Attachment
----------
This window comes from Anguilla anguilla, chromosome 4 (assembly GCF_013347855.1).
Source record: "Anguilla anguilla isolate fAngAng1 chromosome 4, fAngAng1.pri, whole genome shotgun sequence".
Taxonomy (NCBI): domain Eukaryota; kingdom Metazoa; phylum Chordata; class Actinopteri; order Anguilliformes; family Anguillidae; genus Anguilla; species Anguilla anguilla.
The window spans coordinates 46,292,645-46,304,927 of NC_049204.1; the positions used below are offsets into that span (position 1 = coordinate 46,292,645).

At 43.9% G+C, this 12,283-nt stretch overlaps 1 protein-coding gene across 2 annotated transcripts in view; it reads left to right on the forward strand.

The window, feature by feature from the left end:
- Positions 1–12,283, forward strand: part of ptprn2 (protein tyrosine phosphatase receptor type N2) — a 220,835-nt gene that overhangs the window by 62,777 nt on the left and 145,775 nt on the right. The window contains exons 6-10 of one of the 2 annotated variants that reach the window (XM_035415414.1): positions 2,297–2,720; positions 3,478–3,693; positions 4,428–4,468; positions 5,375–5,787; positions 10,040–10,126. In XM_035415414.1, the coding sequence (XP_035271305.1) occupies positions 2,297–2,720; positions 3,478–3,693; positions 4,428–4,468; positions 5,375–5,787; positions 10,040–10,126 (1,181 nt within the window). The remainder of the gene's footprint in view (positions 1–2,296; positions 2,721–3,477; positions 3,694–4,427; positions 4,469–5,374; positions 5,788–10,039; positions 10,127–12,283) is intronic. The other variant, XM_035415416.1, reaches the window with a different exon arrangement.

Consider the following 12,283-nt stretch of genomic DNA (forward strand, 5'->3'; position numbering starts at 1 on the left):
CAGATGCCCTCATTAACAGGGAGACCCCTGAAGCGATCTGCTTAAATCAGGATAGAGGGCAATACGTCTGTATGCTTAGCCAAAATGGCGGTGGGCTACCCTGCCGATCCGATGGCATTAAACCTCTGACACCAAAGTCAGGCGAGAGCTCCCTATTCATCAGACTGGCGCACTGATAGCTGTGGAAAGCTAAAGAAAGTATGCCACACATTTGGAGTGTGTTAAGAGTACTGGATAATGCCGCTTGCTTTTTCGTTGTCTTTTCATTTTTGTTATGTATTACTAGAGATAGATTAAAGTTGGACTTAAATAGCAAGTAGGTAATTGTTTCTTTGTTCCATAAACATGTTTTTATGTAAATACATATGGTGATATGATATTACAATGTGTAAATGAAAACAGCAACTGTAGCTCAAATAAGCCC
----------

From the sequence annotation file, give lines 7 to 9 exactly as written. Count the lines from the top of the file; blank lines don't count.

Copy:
- Positions 1–12,283, forward strand: part of ptprn2 (protein tyrosine phosphatase receptor type N2) — a 220,835-nt gene that overhangs the window by 62,777 nt on the left and 145,775 nt on the right. The window contains exons 6-10 of one of the 2 annotated variants that reach the window (XM_035415414.1): positions 2,297–2,720; positions 3,478–3,693; positions 4,428–4,468; positions 5,375–5,787; positions 10,040–10,126. In XM_035415414.1, the coding sequence (XP_035271305.1) occupies positions 2,297–2,720; positions 3,478–3,693; positions 4,428–4,468; positions 5,375–5,787; positions 10,040–10,126 (1,181 nt within the window). The remainder of the gene's footprint in view (positions 1–2,296; positions 2,721–3,477; positions 3,694–4,427; positions 4,469–5,374; positions 5,788–10,039; positions 10,127–12,283) is intronic. The other variant, XM_035415416.1, reaches the window with a different exon arrangement.

Consider the following 12,283-nt stretch of genomic DNA (forward strand, 5'->3'; position numbering starts at 1 on the left):
CAGATGCCCTCATTAACAGGGAGACCCCTGAAGCGATCTGCTTAAATCAGGATAGAGGGCAATACGTCTGTATGCTTAGCCAAAATGGCGGTGGGCTACCCTGCCGATCCGATGGCATTAAACCTCTGACACCAAAGTCAGGCGAGAGCTCCCTATTCATCAGACTGGCGCACTGATAGCTGTGGAAAGCTAAAGAAAGTATGCCACACATTTGGAGTGTGTTAAGAGTACTGGATAATGCCGCTTGCTTTTTCGTTGTCTTTTCATTTTTGTTATGTATTACTAGAGATAGATTAAAGTTGGACTTAAATAGCAAGTAGGTAATTGTTTCTTTGTTCCATAAACATGTTTTTATGTAAATACATATGGTGATATGATATTACAATGTGTAAATGAAAACAGCAACTGTAGCTCAAATAAGCCC